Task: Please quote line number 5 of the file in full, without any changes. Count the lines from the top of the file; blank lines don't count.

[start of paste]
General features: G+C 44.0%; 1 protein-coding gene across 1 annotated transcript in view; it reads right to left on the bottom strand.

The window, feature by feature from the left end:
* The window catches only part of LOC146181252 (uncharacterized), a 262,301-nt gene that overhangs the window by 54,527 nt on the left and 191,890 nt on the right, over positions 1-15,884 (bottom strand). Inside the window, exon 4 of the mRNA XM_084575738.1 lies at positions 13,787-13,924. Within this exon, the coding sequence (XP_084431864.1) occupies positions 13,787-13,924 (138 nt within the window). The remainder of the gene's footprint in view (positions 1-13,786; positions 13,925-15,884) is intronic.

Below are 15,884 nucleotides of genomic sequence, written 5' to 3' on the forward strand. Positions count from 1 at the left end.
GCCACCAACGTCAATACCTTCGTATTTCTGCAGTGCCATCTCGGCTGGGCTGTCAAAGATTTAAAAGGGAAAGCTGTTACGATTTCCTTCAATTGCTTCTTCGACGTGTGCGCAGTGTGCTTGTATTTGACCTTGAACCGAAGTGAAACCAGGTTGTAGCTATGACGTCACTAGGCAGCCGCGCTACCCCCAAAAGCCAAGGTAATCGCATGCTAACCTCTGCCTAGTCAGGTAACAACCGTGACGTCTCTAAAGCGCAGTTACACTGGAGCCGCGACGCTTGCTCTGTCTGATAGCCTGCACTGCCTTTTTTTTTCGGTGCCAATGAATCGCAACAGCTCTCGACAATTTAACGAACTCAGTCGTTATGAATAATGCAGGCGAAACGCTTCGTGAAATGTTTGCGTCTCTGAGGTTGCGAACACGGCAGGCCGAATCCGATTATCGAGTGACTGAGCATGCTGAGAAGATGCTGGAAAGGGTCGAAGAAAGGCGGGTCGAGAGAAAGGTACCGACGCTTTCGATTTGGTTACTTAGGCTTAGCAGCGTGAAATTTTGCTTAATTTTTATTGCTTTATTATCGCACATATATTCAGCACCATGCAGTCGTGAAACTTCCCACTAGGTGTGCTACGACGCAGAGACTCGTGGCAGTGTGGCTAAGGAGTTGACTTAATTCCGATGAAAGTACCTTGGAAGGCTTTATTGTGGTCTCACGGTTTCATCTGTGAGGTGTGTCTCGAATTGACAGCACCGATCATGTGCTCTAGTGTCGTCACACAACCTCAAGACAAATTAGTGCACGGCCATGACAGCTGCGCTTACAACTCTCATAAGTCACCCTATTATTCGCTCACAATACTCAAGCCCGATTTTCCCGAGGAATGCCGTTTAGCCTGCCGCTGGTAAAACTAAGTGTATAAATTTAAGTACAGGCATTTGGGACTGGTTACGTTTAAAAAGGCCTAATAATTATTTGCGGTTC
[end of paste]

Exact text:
GCCACCAACGTCAATACCTTCGTATTTCTGCAGTGCCATCTCGGCTGGGCTGTCAAAGATTTAAAAGGGAAAGCTGTTACGATTTCCTTCAATTGCTTCTTCGACGTGTGCGCAGTGTGCTTGTATTTGACCTTGAACCGAAGTGAAACCAGGTTGTAGCTATGACGTCACTAGGCAGCCGCGCTACCCCCAAAAGCCAAGGTAATCGCATGCTAACCTCTGCCTAGTCAGGTAACAACCGTGACGTCTCTAAAGCGCAGTTACACTGGAGCCGCGACGCTTGCTCTGTCTGATAGCCTGCACTGCCTTTTTTTTTCGGTGCCAATGAATCGCAACAGCTCTCGACAATTTAACGAACTCAGTCGTTATGAATAATGCAGGCGAAACGCTTCGTGAAATGTTTGCGTCTCTGAGGTTGCGAACACGGCAGGCCGAATCCGATTATCGAGTGACTGAGCATGCTGAGAAGATGCTGGAAAGGGTCGAAGAAAGGCGGGTCGAGAGAAAGGTACCGACGCTTTCGATTTGGTTACTTAGGCTTAGCAGCGTGAAATTTTGCTTAATTTTTATTGCTTTATTATCGCACATATATTCAGCACCATGCAGTCGTGAAACTTCCCACTAGGTGTGCTACGACGCAGAGACTCGTGGCAGTGTGGCTAAGGAGTTGACTTAATTCCGATGAAAGTACCTTGGAAGGCTTTATTGTGGTCTCACGGTTTCATCTGTGAGGTGTGTCTCGAATTGACAGCACCGATCATGTGCTCTAGTGTCGTCACACAACCTCAAGACAAATTAGTGCACGGCCATGACAGCTGCGCTTACAACTCTCATAAGTCACCCTATTATTCGCTCACAATACTCAAGCCCGATTTTCCCGAGGAATGCCGTTTAGCCTGCCGCTGGTAAAACTAAGTGTATAAATTTAAGTACAGGCATTTGGGACTGGTTACGTTTAAAAAGGCCTAATAATTATTTGCGGTTC